True Power and Wisdom

God’s Power and Wisdom are revealed in Christ Crucified, not in mighty signs and wonders, and certainly not in political power

Jesus - Photo by Damir Spanic on Unsplash
Often, I hear claims by church leaders that a mighty revival is about to unfold, one characterized by “signs and wonders,” an irresistible move of God that will shake the world as the miraculous awes billions of individuals to repent and accept the gospel. Let us hope so! Nevertheless, I wonder if it will take something more than displays of supernatural power - [
Photo by Damir Spanic on Unsplash].

Miracles are a means to an end, but not the end, in-and-of-themselves.  God delights to meet real human needs, and “signs and wonders” often accompany outpourings of His Spirit. However, history argues against the assumption that the miraculous will cause large numbers of men and women to repent as they are awestruck by displays of “signs and wonders.”

I mean, in the life of Jesus himself, “signs and wonders” did not cause large numbers of his contemporaries to respond positively to his gospel, though respond to it they did.

In Mark, he performed healings and exorcised demons. The crowds were impressed; they had never seen the Pharisees, Sadducees, scribes, or priests do anything like he did. Yet, during his ministry, only the demons cast out by him recognized him to be the “Son of God.” Prior to his crucifixion, and despite his many miraculous deeds, even his closest disciples could not see the forest for the messianic trees. Even after he miraculously calmed a violent storm, they failed to perceive who he was. Instead, dumbstruck, they asked, “Who is this man?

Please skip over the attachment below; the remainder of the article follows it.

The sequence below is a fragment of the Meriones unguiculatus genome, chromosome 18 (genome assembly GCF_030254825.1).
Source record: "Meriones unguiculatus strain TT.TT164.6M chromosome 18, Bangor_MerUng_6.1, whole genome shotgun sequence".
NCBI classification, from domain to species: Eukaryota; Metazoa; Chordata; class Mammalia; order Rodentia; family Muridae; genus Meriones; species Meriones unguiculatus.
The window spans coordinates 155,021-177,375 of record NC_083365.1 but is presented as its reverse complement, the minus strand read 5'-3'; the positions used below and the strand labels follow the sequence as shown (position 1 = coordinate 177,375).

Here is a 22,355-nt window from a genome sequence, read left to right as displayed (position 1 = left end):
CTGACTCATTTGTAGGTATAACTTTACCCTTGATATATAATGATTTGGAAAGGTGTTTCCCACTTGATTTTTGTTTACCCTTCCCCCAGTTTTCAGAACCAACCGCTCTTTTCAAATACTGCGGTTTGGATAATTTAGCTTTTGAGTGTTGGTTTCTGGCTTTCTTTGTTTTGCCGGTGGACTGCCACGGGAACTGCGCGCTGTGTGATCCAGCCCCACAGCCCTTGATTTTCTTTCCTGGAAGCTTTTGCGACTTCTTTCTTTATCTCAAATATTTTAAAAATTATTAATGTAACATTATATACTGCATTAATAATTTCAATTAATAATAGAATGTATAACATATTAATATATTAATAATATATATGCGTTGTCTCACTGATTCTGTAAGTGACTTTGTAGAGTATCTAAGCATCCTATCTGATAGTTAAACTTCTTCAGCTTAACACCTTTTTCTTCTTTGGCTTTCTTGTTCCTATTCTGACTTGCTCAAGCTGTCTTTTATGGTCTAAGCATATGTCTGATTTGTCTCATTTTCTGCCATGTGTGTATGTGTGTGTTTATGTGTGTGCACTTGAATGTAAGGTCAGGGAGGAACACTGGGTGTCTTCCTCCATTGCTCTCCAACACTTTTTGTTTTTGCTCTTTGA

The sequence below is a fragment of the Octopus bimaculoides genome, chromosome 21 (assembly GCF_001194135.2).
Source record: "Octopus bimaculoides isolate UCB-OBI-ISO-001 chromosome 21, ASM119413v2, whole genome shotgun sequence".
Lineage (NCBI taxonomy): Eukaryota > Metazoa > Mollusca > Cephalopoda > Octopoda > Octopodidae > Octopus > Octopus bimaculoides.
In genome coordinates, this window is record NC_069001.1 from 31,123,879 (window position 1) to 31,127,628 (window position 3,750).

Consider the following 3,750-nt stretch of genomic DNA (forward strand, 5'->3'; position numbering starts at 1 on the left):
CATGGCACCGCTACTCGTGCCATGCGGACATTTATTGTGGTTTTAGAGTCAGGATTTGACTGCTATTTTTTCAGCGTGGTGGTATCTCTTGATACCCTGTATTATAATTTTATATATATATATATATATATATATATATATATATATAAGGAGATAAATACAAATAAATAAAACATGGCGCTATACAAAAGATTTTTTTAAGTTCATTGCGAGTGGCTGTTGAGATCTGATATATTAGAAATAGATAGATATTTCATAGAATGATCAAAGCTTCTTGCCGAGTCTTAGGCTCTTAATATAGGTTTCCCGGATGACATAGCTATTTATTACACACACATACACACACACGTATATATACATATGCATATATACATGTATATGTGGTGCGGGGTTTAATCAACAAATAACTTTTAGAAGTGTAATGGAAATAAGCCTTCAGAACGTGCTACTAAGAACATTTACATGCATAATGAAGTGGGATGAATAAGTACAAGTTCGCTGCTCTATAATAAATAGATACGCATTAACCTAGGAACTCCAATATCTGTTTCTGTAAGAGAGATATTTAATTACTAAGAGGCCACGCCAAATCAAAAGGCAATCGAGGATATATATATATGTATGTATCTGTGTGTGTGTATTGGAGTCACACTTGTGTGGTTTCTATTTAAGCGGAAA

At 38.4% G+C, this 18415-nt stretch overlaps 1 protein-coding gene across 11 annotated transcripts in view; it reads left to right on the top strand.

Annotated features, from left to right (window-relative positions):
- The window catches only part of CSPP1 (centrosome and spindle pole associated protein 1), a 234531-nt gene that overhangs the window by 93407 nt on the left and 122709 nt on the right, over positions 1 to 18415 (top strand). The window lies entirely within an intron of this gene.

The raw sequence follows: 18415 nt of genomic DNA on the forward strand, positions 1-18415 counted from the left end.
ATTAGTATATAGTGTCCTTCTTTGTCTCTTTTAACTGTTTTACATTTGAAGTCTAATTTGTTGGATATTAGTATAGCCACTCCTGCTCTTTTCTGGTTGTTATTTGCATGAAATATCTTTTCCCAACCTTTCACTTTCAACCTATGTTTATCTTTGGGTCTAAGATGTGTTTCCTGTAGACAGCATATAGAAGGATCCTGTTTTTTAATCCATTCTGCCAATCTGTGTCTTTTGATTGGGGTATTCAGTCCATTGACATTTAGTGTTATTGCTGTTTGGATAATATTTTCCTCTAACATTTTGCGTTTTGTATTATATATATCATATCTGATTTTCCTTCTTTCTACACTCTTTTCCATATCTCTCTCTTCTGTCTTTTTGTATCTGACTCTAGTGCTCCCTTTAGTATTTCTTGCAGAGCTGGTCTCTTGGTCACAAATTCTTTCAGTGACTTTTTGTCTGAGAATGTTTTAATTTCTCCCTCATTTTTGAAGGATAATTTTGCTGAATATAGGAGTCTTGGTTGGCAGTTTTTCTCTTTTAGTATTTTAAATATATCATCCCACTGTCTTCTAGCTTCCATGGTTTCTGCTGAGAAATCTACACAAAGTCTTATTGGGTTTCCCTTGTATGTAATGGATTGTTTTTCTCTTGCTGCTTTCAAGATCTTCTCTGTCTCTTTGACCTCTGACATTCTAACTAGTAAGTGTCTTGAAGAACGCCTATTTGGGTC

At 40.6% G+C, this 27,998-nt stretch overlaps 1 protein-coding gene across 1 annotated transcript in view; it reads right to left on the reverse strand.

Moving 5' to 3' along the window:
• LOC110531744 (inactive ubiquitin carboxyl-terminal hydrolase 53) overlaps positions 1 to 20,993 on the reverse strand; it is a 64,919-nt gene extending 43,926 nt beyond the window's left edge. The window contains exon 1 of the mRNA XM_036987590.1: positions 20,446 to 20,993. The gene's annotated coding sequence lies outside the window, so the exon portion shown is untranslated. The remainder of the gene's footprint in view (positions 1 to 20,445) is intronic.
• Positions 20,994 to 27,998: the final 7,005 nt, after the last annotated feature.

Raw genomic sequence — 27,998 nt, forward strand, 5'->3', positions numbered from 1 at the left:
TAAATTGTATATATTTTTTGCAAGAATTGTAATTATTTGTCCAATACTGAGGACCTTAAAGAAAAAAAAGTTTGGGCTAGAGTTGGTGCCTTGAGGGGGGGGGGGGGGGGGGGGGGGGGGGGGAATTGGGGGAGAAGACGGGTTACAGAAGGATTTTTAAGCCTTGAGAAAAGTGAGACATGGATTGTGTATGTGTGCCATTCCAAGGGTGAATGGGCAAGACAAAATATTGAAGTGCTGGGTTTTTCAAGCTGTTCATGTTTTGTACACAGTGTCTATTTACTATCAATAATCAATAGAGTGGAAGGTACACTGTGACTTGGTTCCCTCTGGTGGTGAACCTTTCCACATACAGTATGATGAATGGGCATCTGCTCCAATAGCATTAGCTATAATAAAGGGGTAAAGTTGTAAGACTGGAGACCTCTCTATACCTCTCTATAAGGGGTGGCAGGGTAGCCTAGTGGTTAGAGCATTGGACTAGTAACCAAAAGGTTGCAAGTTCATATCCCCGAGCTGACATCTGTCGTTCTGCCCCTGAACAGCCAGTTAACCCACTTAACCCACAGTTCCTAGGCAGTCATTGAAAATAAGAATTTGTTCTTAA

At one point, on the verge of understanding his identity, Peter declared him to be the Messiah, the Son of God; that is until Jesus explained just what it meant to be God’s anointed – betrayal, suffering, unjust death – at which point, Peter rebuked him, and with Satan’s own words.

In the gospel of Mark, the only human who recognized Jesus prior to his resurrection was the very Roman centurion put in charge of his execution (Truly, this man was the Son of God”). Only in his death was God’s Son revealed and recognized, not in his many acts of healing or nature miracles - (Mark 15:39).

In John, Jesus declared that when he was “lifted up, then you will know that I am the one.” Not his miracles, but his crucifixion would be the center of his kingdom. “If I am lifted up from the earth, then will I draw all men to me.” It was on the cross that the “Son of Man” was “glorified,” not when he raised Lazarus from the dead, as great as that miracle was.
And despite all the powerful miracles done by him, in the end, Jesus died alone on the cross, rejected by the Jewish nation, abandoned by his disciples, and crushed by Roman might.

As for his followers, Jesus instructed his disciples to take up their crosses daily and to follow in his footsteps. When Satan offered him political power, he refused it. His followers were summoned to something far different than the ways of this fallen world: